Urban Energy

Aerial Views Of Tokyo, 2020 Summer Olympic Games Host City

A city is more that just a place where people live and work. And as more of the world’s population gravitates toward city living, these urban centers must cater to their population’s myriad needs with sustainable solutions like never before. Recently, ARCADIS came out with a highly informative report entitled “Sustainable Cities Index 2015 –… Keep reading →

Space Station Crew Captures Image Of London At Night

Only six years ago humanity crossed a remarkable threshold: more than half of us live in cities for the first time in history. According to United Nations statistic, fifty years ago it was 30% and a century ago it was 10%. Urbanization as the central framework for human experience and work has been driven by… Keep reading →

It is rare to hear “we can’t do that” in the world of information technology today. Given the scale of potential technology investments and the flood of resulting information the challenge today is more often answering the question “what would you like to do?”

Designing ways to help companies, institutions and cities answer that question has become the mission for big data experts at IBM, the company’s Smarter Cities General Manager Michael Dixon told Breaking Energy in a recent briefing. “The obstacles to progress are cultural and organizational, not financial or technological,” Dixon said. “Individual leaders are asking what to do with data and finding areas of resonance for their communities.” Keep reading →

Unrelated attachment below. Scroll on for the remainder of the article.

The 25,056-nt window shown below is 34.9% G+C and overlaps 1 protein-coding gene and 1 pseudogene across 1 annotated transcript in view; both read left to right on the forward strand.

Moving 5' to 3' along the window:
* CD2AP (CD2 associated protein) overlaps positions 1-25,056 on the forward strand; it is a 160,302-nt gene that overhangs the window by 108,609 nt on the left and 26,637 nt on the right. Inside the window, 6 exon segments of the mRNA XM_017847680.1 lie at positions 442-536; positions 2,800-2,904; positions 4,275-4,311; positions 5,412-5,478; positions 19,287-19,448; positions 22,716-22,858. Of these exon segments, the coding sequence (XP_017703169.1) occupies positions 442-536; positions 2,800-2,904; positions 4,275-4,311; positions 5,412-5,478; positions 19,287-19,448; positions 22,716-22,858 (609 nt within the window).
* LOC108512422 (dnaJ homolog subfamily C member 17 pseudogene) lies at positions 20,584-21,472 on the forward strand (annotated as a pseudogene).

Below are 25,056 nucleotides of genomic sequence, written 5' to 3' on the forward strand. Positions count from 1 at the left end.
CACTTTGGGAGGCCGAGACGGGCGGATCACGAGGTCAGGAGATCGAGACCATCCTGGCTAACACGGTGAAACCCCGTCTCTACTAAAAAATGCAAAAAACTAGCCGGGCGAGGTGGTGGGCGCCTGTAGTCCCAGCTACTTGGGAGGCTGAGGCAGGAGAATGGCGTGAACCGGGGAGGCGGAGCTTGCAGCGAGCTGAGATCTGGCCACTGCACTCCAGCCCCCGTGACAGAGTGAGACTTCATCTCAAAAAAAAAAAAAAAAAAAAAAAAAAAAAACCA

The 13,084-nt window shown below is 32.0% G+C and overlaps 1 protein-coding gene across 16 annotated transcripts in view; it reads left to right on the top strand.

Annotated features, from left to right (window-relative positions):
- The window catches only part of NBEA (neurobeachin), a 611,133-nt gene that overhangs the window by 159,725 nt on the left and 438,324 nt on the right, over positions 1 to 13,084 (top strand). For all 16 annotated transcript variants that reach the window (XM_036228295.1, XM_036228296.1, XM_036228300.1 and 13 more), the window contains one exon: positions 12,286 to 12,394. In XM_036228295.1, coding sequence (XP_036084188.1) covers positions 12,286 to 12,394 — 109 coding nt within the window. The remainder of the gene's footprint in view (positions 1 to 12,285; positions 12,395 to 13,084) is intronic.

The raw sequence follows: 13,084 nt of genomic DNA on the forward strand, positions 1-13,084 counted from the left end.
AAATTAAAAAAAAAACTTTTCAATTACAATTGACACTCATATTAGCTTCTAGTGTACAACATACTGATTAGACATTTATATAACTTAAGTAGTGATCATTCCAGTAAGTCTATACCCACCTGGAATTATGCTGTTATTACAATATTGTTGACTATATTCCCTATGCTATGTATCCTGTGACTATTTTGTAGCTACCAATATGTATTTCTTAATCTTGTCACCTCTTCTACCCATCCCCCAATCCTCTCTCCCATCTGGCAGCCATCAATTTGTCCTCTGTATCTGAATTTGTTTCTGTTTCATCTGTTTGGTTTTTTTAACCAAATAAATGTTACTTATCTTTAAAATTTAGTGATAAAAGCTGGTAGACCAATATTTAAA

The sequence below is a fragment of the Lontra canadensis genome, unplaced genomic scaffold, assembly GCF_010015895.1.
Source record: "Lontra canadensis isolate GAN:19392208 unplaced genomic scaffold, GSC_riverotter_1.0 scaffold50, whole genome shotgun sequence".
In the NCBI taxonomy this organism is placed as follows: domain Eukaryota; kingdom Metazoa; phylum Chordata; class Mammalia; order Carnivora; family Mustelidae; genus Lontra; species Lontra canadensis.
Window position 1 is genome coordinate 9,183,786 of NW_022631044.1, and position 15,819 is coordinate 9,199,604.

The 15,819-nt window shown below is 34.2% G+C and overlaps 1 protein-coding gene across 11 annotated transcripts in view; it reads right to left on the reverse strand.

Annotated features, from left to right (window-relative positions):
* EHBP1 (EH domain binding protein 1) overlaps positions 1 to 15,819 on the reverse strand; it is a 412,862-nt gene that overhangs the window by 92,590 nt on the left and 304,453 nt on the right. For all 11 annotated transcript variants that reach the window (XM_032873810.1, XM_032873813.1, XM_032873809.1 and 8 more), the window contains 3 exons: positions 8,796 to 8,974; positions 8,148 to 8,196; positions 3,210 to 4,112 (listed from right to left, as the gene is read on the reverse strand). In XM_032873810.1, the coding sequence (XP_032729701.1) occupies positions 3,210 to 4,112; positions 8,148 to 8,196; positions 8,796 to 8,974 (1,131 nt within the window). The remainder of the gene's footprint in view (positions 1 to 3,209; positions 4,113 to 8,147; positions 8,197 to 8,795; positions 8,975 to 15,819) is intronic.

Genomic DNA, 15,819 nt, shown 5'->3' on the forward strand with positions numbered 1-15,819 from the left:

In the noisy back-and-forth of the presidential elections, it can be difficult to remember that many other offices are highly contested – positions that in many ways could have a more direct influence on the energy business than high-profile but more general US federal policy or international treaty efforts.

Elected officials need to take down the barriers that make it hard for cities to innovate, C40 Climate Leadership Group Director Michael Marinello said in this video panel discussion with Breaking Energy. Cities have in many cases proven that they can move ahead with technology implementation and market changes at the local level; federal officials who can’t help need to get out of the way, he says here. Keep reading →

US Cities are incredibly diverse in their energy use and their energy politics, but many are trying to use the latest tools to solve similar problems with boosting efficiency and adding new capacity.

TED gave a recent prize to the City 2.0, recognizing that the “smart city” is a vital and important trend not only in the US but across the world. In the energy sector, information technology allows tracking of impacts on the grid, of timing for energy usage or traffic and tracking changes in ways that can allow for more-varied forms of policy and business responses to increasingly pressing problems. Keep reading →

Often implementing programs that create meaningful change don’t involve pure innovation, groundbreaking technology or original approaches. In many cases – in both the private sector and across regulatory spheres – the best implementations rely on learning from leaders and applying established solutions to new environments.

With cities driving the global economy and the world tipping further into being a more thoroughly urbanized place, urban energy leaders in both the private and public sector world are trying less often to “reinvent the wheel” as they are learning from what C40 Climate Leadership Group director Michael Marinello says in this video is a “network effect.” Keep reading →

It is estimated that 40% of US power consumption is attributed to buildings, and companies large and small are focusing on ways to reduce wasted energy in the places we live and work. With technological advances come new options for streamlining energy efficiency programs.

“You have to look at a building as an organism that needs to be monitored consistently because conditions change – like weather or occupancy. A building is a dynamic entity, you can’t just build it and walk away,” Dave Bartlett, Vice President of IBM Smart Buildings recently told Breaking Energy. Keep reading →